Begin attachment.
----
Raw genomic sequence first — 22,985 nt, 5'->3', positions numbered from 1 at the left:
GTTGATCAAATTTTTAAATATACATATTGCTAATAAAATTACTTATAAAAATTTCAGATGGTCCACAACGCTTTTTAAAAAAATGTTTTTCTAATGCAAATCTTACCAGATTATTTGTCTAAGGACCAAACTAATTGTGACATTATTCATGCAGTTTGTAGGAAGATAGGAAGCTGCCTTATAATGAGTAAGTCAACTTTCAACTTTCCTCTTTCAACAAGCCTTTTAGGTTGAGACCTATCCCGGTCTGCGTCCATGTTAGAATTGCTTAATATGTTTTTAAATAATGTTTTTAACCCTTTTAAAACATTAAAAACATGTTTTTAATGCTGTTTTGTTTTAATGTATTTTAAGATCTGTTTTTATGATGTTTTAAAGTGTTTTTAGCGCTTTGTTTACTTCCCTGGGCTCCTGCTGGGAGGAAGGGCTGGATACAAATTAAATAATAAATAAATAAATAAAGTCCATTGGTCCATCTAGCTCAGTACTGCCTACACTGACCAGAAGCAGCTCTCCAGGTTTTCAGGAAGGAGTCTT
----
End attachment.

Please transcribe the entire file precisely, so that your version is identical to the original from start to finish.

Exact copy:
Raw genomic sequence first — 22,985 nt, 5'->3', positions numbered from 1 at the left:
GTTGATCAAATTTTTAAATATACATATTGCTAATAAAATTACTTATAAAAATTTCAGATGGTCCACAACGCTTTTTAAAAAAATGTTTTTCTAATGCAAATCTTACCAGATTATTTGTCTAAGGACCAAACTAATTGTGACATTATTCATGCAGTTTGTAGGAAGATAGGAAGCTGCCTTATAATGAGTAAGTCAACTTTCAACTTTCCTCTTTCAACAAGCCTTTTAGGTTGAGACCTATCCCGGTCTGCGTCCATGTTAGAATTGCTTAATATGTTTTTAAATAATGTTTTTAACCCTTTTAAAACATTAAAAACATGTTTTTAATGCTGTTTTGTTTTAATGTATTTTAAGATCTGTTTTTATGATGTTTTAAAGTGTTTTTAGCGCTTTGTTTACTTCCCTGGGCTCCTGCTGGGAGGAAGGGCTGGATACAAATTAAATAATAAATAAATAAATAAAGTCCATTGGTCCATCTAGCTCAGTACTGCCTACACTGACCAGAAGCAGCTCTCCAGGTTTTCAGGAAGGAGTCTT